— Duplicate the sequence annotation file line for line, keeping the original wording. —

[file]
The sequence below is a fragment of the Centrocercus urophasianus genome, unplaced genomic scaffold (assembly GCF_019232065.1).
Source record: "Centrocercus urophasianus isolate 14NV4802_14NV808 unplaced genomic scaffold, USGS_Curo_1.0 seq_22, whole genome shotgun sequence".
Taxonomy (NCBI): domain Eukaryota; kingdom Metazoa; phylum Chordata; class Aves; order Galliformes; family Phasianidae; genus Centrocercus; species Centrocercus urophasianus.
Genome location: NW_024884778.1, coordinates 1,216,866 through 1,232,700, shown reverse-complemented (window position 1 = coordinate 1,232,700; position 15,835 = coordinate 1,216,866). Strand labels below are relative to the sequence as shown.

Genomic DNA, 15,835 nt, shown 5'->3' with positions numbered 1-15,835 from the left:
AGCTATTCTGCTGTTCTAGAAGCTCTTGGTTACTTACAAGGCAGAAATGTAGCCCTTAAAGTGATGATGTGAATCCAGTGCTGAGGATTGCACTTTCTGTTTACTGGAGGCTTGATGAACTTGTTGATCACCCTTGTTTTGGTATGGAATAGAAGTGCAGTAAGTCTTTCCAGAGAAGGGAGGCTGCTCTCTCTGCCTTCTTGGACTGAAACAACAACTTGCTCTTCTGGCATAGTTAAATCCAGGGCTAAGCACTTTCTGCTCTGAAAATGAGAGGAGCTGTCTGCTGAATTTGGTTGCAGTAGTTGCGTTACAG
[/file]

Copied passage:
The sequence below is a fragment of the Centrocercus urophasianus genome, unplaced genomic scaffold (assembly GCF_019232065.1).
Source record: "Centrocercus urophasianus isolate 14NV4802_14NV808 unplaced genomic scaffold, USGS_Curo_1.0 seq_22, whole genome shotgun sequence".
Taxonomy (NCBI): domain Eukaryota; kingdom Metazoa; phylum Chordata; class Aves; order Galliformes; family Phasianidae; genus Centrocercus; species Centrocercus urophasianus.
Genome location: NW_024884778.1, coordinates 1,216,866 through 1,232,700, shown reverse-complemented (window position 1 = coordinate 1,232,700; position 15,835 = coordinate 1,216,866). Strand labels below are relative to the sequence as shown.

Genomic DNA, 15,835 nt, shown 5'->3' with positions numbered 1-15,835 from the left:
AGCTATTCTGCTGTTCTAGAAGCTCTTGGTTACTTACAAGGCAGAAATGTAGCCCTTAAAGTGATGATGTGAATCCAGTGCTGAGGATTGCACTTTCTGTTTACTGGAGGCTTGATGAACTTGTTGATCACCCTTGTTTTGGTATGGAATAGAAGTGCAGTAAGTCTTTCCAGAGAAGGGAGGCTGCTCTCTCTGCCTTCTTGGACTGAAACAACAACTTGCTCTTCTGGCATAGTTAAATCCAGGGCTAAGCACTTTCTGCTCTGAAAATGAGAGGAGCTGTCTGCTGAATTTGGTTGCAGTAGTTGCGTTACAG